“As Miss Quested, Judy Davis has none of the bloom that she had in My Brilliant Career; she's pale and a trace remote--repression has given her a slightly slugged quality about the eyes. But she's still very attractive in Western terms. Her broad-brimmed hats and virginal, straight-cut dresses are simple and uncoquettish. You like watching her--she has an unusual physical quiet, and her mouth is very expressive (despite the brick-colored lipstick she wears throughout). And it's clear that India represents her first chance to live. She longs for adventure, though she's frightened of it. And she's drawn to Dr. Azia, though she doesn't know how to get closer to him. So it isn't until the trial that we register that to the Indians she looks tall, flat-chested, and sexually undesirable. To them the charge of attempted rape is something of an insult to Dr. Aziz's taste. All along, there's a lascivious fear that runs through the proper behavior of the British--a fear of India's voluptuous erotic traditions…. [see what's left out, and then see how it also might make more sense to leave some of the preceding out] …. Judy Davis's performance is close to perfection; her last scene (in England) is a little skewed, but that's no more than a flyspeck. [I liked it.] Despite her moment of hysteria, this Miss Quested is a heroically honest figure who, in testifying as she does at the trial, escapes being raped of her soul by Ronny and the British colonial community.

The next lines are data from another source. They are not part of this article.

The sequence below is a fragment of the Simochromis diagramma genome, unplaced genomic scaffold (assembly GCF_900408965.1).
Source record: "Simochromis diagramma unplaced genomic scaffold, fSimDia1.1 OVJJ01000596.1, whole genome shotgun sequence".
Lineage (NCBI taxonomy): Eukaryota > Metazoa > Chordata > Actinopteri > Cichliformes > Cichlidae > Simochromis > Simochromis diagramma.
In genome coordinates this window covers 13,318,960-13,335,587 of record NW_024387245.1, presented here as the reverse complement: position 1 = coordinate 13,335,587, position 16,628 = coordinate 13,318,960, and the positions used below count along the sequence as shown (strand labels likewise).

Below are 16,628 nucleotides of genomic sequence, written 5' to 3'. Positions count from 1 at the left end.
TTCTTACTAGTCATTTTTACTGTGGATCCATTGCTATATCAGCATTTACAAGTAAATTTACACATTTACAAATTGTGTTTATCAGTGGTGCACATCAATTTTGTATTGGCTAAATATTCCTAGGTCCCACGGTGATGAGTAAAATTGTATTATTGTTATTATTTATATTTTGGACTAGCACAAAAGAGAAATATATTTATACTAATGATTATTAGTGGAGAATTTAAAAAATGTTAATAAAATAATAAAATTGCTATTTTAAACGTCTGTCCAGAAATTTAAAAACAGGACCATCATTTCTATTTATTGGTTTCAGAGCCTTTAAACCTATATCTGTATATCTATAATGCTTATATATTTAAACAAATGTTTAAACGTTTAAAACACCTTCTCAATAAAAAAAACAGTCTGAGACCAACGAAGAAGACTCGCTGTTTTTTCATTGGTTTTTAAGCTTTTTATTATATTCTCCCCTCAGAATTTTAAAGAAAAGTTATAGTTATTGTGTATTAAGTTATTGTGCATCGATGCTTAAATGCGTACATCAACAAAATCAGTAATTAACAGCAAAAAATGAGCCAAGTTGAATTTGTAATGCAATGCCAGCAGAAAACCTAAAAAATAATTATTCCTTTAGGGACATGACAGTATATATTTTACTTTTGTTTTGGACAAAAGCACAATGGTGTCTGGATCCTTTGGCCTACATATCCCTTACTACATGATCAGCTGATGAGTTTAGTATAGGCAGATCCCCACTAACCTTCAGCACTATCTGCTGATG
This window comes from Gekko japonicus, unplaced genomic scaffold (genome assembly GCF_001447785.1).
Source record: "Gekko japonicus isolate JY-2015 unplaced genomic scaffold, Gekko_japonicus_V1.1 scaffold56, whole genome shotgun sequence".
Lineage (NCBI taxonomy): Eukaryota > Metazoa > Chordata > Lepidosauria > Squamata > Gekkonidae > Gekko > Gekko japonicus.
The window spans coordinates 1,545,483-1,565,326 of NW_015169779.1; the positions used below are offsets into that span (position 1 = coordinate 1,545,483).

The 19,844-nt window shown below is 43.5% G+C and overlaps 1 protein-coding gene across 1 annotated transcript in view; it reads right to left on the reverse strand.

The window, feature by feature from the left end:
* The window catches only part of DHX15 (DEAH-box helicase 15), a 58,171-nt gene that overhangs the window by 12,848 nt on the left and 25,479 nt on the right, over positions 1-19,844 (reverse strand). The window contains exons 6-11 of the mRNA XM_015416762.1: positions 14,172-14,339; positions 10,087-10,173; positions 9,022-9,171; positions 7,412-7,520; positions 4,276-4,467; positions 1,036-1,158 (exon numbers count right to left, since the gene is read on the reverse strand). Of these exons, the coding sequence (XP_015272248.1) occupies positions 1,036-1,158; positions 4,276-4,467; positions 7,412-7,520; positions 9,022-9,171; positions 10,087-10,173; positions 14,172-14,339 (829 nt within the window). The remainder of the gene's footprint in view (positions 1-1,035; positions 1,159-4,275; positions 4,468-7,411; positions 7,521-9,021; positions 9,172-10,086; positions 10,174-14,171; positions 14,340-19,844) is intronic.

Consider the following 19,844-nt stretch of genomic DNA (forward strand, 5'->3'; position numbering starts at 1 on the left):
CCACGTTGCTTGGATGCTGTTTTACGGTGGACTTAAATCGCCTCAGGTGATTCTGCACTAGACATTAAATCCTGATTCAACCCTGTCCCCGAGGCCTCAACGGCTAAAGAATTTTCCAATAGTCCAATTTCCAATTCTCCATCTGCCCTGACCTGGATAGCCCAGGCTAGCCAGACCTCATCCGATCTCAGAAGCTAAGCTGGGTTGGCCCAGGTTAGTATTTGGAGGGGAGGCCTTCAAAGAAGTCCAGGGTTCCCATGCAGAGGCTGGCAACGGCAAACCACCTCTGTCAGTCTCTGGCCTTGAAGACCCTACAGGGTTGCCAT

“As Mrs. Moore, Peggy Ashcroft comes through with a piece of transcendent acting. She has to, because Mrs. Moore is meant to be a saint, a sage, a woman in tune with the secrets of eternity….”
The New Yorker, January 14, 1985
State of the Art, pp 302-303
[check over review?]